Why The RBA Won't Be Feeling Pressure To Raise Rates, Despite The Pop In Australian Inflation

Matt Cardy / Stringer

The June quarter inflation report for Australia is out and while the headline all groups CPI rose 0.5% as expected to take the year on year rate to 3% it was the pop in the the trimmed mean, which rose 0.8%, which has caught the market’s eye and driven the Aussie dollar half a cent higher.

The trimmed mean is one of the other two measures of inflation that the Bureau of Statistics releases each quarter the other being the weighted median. These two measures are supposed to be less volatile than the headline which is why the market has latched onto the increase in the trimmed mean and driven the Aussie dollar higher.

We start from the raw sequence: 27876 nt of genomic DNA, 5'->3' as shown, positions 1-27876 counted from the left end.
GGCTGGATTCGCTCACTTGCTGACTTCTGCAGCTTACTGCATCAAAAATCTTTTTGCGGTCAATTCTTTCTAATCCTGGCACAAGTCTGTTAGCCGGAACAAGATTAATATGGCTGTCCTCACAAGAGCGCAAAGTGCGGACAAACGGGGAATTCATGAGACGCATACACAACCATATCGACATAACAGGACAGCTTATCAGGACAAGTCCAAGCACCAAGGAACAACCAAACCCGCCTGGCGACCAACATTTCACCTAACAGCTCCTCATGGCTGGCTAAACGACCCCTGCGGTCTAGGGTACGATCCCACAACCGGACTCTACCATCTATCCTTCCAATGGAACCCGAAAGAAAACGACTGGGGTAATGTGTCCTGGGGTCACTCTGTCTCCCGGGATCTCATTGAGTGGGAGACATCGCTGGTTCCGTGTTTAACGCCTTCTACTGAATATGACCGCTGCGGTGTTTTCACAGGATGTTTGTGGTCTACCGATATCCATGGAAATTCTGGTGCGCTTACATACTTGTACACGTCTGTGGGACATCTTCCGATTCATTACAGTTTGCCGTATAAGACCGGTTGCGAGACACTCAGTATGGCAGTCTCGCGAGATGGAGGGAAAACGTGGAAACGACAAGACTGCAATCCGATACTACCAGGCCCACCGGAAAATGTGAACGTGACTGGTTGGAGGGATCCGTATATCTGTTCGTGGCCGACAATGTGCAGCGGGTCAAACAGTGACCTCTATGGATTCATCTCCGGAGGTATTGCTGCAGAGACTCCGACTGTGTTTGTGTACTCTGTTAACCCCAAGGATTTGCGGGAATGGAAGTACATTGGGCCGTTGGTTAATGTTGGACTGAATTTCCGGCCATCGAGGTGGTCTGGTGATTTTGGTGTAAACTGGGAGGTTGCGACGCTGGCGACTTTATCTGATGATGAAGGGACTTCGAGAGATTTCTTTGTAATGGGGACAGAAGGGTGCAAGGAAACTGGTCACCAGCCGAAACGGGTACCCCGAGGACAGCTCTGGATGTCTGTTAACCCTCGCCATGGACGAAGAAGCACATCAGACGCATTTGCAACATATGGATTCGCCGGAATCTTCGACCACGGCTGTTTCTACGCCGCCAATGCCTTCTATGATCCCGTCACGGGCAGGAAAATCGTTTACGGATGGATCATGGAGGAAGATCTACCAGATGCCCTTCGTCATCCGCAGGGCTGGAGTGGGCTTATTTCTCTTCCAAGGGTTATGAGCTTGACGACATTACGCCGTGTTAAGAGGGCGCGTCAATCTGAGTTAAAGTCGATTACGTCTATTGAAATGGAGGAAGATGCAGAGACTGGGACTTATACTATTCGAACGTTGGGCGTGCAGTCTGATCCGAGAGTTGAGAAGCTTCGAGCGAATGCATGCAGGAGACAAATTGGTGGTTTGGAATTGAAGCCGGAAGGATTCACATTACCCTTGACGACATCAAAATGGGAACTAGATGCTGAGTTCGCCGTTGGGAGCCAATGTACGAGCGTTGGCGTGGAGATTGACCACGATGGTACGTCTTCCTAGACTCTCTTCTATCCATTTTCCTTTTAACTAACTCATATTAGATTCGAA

In terms of the drivers of inflation in Australia at the moment medical and hospital services rose a very large 4.6% while new dwelling purchases were up 1.6% and tobacco costs 3.1% higher.

Offsetting the rises were falls in domestic travel and accommodation of 3.8%, automotive fuel of 2.7% and telco services of 1.6%.

This break up suggests Australians should feel a little wealthier.

Thinking about the impact on the RBA it is important to remember that the RBA does not have a rote adherence to increasing or decreasing rates at either end of its 2-3% band and equally that, as ANZ senior economist Riki Polygenis noted after the release that, ‘the key drivers of inflation are evolving and were consistent with a moderate inflation outlook going forward”.

“At this stage, we retain our view that the RBA will remain on hold until Q1 2015, with risks tilted towards a later start or a more protracted tightening cycle,” Polygenis said.

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